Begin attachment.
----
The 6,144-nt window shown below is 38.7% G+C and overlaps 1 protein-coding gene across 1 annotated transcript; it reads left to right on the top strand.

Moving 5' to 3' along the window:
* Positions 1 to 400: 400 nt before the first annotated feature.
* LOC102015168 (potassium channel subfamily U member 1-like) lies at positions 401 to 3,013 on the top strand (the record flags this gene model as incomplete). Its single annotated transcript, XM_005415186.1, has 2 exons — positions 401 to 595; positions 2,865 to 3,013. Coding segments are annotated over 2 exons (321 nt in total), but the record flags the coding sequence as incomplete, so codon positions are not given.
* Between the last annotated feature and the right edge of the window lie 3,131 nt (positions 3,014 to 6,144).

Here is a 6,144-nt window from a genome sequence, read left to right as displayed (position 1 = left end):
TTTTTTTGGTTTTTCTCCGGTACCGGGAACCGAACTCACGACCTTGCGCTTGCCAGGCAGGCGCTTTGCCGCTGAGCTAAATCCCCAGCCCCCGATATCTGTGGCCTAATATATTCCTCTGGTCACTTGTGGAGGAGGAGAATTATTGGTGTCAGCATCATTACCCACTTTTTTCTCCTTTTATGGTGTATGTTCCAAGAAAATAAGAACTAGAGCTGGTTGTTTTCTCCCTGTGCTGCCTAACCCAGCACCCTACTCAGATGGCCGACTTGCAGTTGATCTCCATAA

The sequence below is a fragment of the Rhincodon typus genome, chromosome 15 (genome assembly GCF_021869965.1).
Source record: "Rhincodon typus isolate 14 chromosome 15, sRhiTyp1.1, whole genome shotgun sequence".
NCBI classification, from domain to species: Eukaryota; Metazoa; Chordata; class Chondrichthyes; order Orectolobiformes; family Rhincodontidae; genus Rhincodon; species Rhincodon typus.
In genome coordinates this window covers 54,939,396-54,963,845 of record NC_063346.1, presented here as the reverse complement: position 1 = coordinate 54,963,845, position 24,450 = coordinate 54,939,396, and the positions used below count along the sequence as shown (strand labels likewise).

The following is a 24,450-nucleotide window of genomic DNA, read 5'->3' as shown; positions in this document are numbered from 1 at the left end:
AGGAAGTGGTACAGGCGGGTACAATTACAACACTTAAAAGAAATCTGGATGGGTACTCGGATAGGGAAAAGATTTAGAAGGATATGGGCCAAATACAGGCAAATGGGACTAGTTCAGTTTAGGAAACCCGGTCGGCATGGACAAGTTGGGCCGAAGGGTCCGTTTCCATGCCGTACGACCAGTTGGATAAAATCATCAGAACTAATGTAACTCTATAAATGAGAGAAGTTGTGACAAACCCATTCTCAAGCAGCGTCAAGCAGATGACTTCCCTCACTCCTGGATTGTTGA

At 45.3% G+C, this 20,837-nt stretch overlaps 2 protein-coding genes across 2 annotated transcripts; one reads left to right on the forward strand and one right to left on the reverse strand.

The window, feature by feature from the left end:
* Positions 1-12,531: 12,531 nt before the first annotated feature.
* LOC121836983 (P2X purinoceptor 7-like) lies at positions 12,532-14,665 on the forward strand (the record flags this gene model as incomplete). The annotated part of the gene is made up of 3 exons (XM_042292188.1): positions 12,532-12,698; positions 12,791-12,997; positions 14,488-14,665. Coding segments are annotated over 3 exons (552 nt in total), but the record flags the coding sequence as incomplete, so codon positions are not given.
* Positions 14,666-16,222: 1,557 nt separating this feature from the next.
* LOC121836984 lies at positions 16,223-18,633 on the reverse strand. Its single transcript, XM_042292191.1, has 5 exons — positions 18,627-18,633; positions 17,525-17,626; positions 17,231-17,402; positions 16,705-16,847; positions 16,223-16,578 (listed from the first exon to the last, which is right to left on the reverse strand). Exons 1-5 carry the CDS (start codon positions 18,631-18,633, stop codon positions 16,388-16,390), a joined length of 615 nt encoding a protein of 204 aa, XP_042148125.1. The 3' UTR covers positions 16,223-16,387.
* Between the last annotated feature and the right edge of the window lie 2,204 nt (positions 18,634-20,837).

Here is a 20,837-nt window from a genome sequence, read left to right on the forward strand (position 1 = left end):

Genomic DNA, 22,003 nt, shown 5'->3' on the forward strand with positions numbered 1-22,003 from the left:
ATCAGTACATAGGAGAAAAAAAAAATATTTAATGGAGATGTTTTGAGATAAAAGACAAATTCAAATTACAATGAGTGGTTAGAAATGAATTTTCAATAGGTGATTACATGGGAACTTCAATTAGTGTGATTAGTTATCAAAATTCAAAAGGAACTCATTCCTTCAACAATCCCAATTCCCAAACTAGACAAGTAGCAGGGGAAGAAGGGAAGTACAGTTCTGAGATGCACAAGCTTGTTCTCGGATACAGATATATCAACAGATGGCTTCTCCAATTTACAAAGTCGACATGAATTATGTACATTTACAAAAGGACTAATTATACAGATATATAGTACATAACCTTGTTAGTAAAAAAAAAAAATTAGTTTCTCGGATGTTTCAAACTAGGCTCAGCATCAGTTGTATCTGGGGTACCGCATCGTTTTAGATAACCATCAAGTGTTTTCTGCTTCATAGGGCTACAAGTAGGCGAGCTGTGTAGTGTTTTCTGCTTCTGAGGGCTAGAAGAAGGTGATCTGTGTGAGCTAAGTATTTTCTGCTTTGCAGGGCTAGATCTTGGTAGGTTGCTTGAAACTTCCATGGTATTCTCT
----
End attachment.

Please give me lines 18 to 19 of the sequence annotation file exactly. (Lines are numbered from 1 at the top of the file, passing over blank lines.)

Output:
* Positions 14,666-16,222: 1,557 nt separating this feature from the next.
* LOC121836984 lies at positions 16,223-18,633 on the reverse strand. Its single transcript, XM_042292191.1, has 5 exons — positions 18,627-18,633; positions 17,525-17,626; positions 17,231-17,402; positions 16,705-16,847; positions 16,223-16,578 (listed from the first exon to the last, which is right to left on the reverse strand). Exons 1-5 carry the CDS (start codon positions 18,631-18,633, stop codon positions 16,388-16,390), a joined length of 615 nt encoding a protein of 204 aa, XP_042148125.1. The 3' UTR covers positions 16,223-16,387.